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Endangered Species: Greater Sage Grouse
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Endangered species
Last Dance?

With its long, pointed tail plumage flared, its chest puffed, and its head held high, the male greater sage grouse struts and dances, displaying his best colors and choreography to impress his mate. But the cocksure pose seems at odds with the bird’s predicament in Wyoming, where it is competing for land with ranching, energy, and residential development.

The latest twist occurred last December, when U.S. District Judge Lynn Winmill rejected a 2005 U.S. Fish and Wildlife Service (FWS) decision not to list the bird as endangered. He ruled that the agency based its opinion on faulty science, deferring to oil and gas interests. The judge also ordered the FWS to begin a 12-month review of sage grouse populations across the species’ entire U.S. range and to reconsider its endangered status with new, peer-reviewed data.

Although biologists at Wyoming Game and Fish estimate that 140,000 sage grouse remain in Wyoming, the population has plummeted by 70 percent since the 1960s. Brian Rutledge, Audubon Wyoming’s executive director, attributes much of the recent decline to the most immediate threat: the energy industry’s heavy footprint across the bird’s sagebrush habitat, particularly the massive coal-bed methane fields that have consumed broad swaths of the landscape in recent years. “As the drilling expands, we find the energy infrastructure eclipsing more and more populations of grouse,” says Rutledge. “So what we’ve got to do is slow down leasing on gas development and establish refuges for the bird.”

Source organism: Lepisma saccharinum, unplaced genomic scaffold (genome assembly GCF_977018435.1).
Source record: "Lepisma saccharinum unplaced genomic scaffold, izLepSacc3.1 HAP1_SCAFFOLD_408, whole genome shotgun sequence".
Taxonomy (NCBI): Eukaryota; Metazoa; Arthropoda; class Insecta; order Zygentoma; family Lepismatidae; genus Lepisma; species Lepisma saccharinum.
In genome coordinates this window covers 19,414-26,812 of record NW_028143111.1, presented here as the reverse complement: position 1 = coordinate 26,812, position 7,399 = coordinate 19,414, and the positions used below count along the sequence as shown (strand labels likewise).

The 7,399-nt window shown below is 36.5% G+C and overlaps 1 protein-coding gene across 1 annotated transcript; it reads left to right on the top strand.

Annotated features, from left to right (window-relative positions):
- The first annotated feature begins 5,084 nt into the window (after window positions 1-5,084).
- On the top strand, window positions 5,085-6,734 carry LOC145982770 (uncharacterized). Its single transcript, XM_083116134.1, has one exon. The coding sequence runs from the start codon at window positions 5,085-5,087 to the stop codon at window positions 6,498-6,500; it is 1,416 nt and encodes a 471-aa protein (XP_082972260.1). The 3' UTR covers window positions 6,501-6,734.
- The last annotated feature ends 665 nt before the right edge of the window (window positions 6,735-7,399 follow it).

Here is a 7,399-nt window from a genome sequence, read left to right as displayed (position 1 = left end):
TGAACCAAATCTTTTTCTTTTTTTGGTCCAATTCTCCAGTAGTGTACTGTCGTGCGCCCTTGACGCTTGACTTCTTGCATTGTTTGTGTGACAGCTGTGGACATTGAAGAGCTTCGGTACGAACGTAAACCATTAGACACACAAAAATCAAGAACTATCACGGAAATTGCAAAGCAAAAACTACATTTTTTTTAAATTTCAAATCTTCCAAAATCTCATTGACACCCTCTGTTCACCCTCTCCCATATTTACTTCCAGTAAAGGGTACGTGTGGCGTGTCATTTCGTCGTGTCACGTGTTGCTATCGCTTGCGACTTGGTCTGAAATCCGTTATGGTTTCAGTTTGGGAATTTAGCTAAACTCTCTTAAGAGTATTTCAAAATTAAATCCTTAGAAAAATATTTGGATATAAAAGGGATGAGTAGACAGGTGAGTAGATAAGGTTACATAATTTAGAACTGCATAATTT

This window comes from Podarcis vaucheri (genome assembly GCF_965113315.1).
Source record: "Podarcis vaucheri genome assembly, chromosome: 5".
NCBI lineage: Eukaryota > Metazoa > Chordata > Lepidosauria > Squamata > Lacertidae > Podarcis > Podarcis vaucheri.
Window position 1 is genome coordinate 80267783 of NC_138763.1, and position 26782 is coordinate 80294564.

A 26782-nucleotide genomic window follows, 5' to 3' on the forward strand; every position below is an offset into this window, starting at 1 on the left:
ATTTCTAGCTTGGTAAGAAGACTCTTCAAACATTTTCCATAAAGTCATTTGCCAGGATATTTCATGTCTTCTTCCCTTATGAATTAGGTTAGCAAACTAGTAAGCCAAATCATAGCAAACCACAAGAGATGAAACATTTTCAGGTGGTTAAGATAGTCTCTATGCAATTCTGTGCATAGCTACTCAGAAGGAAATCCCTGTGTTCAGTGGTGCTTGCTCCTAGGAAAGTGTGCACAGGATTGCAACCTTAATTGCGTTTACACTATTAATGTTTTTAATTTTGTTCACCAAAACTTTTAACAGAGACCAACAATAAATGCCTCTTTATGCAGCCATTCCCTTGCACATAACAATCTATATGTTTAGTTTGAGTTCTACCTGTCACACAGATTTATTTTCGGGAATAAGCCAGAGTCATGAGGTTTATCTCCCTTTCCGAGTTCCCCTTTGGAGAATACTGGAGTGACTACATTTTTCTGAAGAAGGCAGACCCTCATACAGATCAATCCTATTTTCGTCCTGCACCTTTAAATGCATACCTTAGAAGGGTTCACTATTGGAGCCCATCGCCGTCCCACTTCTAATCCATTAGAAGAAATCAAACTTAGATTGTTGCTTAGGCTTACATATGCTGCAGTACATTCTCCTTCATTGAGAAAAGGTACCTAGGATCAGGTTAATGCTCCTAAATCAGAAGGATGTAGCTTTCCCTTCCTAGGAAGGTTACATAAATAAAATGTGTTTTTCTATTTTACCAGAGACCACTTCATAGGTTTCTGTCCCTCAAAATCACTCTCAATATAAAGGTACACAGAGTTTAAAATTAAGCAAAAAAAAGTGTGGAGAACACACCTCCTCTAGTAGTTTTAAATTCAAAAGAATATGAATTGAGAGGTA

Unfortunately, the feverish pace hasn’t let up since the judge’s ruling. In December alone, the Bureau of Land Management (BLM) auctioned off 195 parcels totaling more than 184,000 acres (approximately 288 square miles) in oil and gas leases in Wyoming—mostly to out-of-state energy companies. Recently, Audubon Wyoming established the Sagebrush Institute, a coalition of scientists and organizations whose mission is to study the threats facing the sagebrush ecosystem. Recently, for example, using geographic information system (GIS) technology, Audubon Wyoming was able to identify 18 gas and oil leases, set to be auctioned off in February, that would have wiped out critical nesting grounds. It presented this new data to managers at the FWS and the BLM, and filed protests against the auctions. As Audubon went to press, the BLM was still deciding whether to pull the parcels.

Rutledge believes the new research’s focus will “give managing agencies a better chance to do their jobs. This gives [the BLM and the FWS] little opportunity to say they didn’t know about the impact, and us little excuse to say we’re not being heard.”

John Emmerich, deputy director of Wyoming Fish and Game, says new mapping strategies for seasonal distributions of the grouse will guide officials on how to proceed, but he admits that protection strategies are being balanced with energy interests. “I think everyone agrees, there are some negative impacts associated with high-density [energy] development,” he says. “But that’s part of the overall equation—to find ways to manage sage grouse while accommodating responsible energy development.”

A more accurate picture of the sage grouse’s situation is bound to emerge in the next year, courtesy of Judge Winmill’s ruling, which requires the FWS to take a fresh look at the bird’s status. In the meantime, the grouse’s ultimate fate will rest with the BLM. “The [Endangered Species Act] listing is contingent on whether the BLM changes the way they’re doing business,” says Rutledge. “It’s up to them. Do it right, and we may be able to avoid a listing.”—Shawn Query

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